Pollution has risen in Delhi where the AQI remained in the ‘severe’ category for the second consecutive day. Stubble burning has contributed to 34 percent of Delhi’s PM 2.5 pollution.

On Friday morning the overall Air Quality Index (AQI) of the city jumped to 472. Noida, which is part of the national capital region, recorded an AQI of 562, and continued to remain in the ‘severe’ category, while Gurugram’s AQI stood at 539 and continued to remain in the ‘severe’, as per data released by SAFAR (System of Air Quality and Weather Forecasting And Research) India.

Air Quality Index from 0 to 100 is considered as good, while from 100 to 200 it is moderate, from 200 to 300 it is poor, and from 300 to 400 it is said to be very poor and from 400 to 500 or above it is considered as severe. (ANI)

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Air pollution in Delhi-NCR.

SC To Hear On Nov 10 Plea On Worsening Air Pollution In Delhi-NCR

The Supreme Court on Friday agreed to hear on November 10 a plea seeking measures to curb worsening air pollution in Delhi-NCR.

A bench of Chief Justice of India UU Lalit and Bela M Trivedi posted the case for hearing on November 10 after an advocate mentioned the matter for urgent hearing.
Advocate Shashank Shekhar Jha, who filed the plea, told the bench that stubble burning has increased in Punjab.

“Parali burning has increased in Punjab. Even normal people can’t walk in such a situation,” Jha argued.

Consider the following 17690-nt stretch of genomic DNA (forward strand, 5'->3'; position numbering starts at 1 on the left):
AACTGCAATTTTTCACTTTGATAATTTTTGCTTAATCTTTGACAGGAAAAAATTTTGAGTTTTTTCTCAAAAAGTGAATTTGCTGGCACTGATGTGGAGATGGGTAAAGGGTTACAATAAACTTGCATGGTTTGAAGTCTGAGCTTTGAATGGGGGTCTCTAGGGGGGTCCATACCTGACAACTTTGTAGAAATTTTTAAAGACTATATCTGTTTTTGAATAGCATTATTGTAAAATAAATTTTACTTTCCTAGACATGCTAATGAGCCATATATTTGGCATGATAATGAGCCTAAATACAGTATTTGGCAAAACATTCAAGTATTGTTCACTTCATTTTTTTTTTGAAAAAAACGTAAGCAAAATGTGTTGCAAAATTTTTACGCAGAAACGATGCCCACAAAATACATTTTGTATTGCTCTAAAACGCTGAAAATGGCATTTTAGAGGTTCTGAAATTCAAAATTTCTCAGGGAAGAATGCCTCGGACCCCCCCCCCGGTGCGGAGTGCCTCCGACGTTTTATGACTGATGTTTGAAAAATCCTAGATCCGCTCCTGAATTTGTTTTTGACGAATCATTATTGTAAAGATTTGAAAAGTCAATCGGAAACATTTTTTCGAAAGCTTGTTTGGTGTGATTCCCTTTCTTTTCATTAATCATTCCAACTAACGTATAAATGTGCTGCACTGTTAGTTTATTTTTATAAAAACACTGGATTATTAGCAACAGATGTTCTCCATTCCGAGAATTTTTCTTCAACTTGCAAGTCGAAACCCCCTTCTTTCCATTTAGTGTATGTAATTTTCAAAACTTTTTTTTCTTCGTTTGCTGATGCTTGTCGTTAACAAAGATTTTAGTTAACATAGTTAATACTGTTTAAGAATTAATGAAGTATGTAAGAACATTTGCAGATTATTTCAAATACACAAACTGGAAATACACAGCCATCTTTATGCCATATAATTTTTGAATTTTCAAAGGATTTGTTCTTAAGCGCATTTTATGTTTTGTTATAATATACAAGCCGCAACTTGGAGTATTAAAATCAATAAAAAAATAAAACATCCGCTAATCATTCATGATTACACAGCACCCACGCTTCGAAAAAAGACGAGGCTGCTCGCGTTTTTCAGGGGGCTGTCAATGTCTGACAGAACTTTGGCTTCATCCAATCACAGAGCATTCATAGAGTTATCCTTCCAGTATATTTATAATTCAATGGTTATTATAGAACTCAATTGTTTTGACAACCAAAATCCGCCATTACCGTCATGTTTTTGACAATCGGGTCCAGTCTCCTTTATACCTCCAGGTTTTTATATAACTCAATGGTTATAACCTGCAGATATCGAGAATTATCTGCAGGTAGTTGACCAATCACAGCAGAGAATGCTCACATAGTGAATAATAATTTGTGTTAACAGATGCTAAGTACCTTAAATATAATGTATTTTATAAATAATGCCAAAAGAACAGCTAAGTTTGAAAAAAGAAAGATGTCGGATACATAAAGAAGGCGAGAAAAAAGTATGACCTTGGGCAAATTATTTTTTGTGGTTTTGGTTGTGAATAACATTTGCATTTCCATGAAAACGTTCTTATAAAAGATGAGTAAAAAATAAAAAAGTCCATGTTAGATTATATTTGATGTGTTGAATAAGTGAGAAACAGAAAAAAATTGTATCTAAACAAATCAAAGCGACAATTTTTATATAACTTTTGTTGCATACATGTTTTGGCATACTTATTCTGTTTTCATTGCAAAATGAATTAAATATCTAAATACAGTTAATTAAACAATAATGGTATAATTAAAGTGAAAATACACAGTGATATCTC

The plea sought direction to summon Chief Secretaries of Delhi, Punjab, Haryana, and Uttar Pradesh and directed them to personally take responsibility for no case of stubble burning anywhere.

It sought direction for issuing fresh guidelines to all the States with respect to stubble burning. The plea asked to issue guidelines to each and every State to take necessary measures in order to reduce pollution including the installation of smog towers, plantation drives, affordable public transport, etc.

“Public at large is forced to inhale polluted air and the oxygen filled with smog. Despite the clear orders of this Court to stop stubble burning and construction causing air pollution, there is rampant pollution in the National Capital Territory and other places making it difficult for people to survive,” said the plea adding that the situation is directly against the Right to life of people at large.

The petition said the AQI level on November 3 has been between 440 to 460 across Delhi which as per various sources “affects healthy people and seriously impacts those with existing diseases”.

An AQI of 400 or higher is considered “severe,” and it can affect both healthy people and those who already have illnesses, it said.

It sought direction for appointing a high-level committee under the chairmanship of a retired Supreme Court judge to tackle the air-pollution crisis due to stubble burning.

The plea further urged that the schools, colleges, government, and private offices go virtual/online in order to protect the life of people at large.

The advocate said that the pollution is caused because states like Punjab have failed to provide an alternative to the farmers against stubble burning.to control pollution. (ANI)

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Delhi: Primary Schools Shuts

Delhi: Primary Schools Shut Till Pollution Improves

Delhi chief minister Arvind Kejriwal on Friday said that primary schools in Delhi will be shut from tomorrow till the pollution situation improves.

“We’re taking all steps to control the pollution situation. In lieu of that, we’re shutting down all primary schools in Delhi from tomorrow… Also shutting down outdoor activities for all classes above class 5,” CM Kejriwal said.
Kejriwal was addressing a press conference here with his Punjab counterpart Bhagwant Mann.

“We’re also mulling whether the odd-even scheme for vehicles should be implemented,” Kejriwal said.

The Delhi chief minister also said that now was “not the time for blame game and finger pointing”.

Air Quality in the national capital continued to remain in the “severe” category on Friday, the second straight day.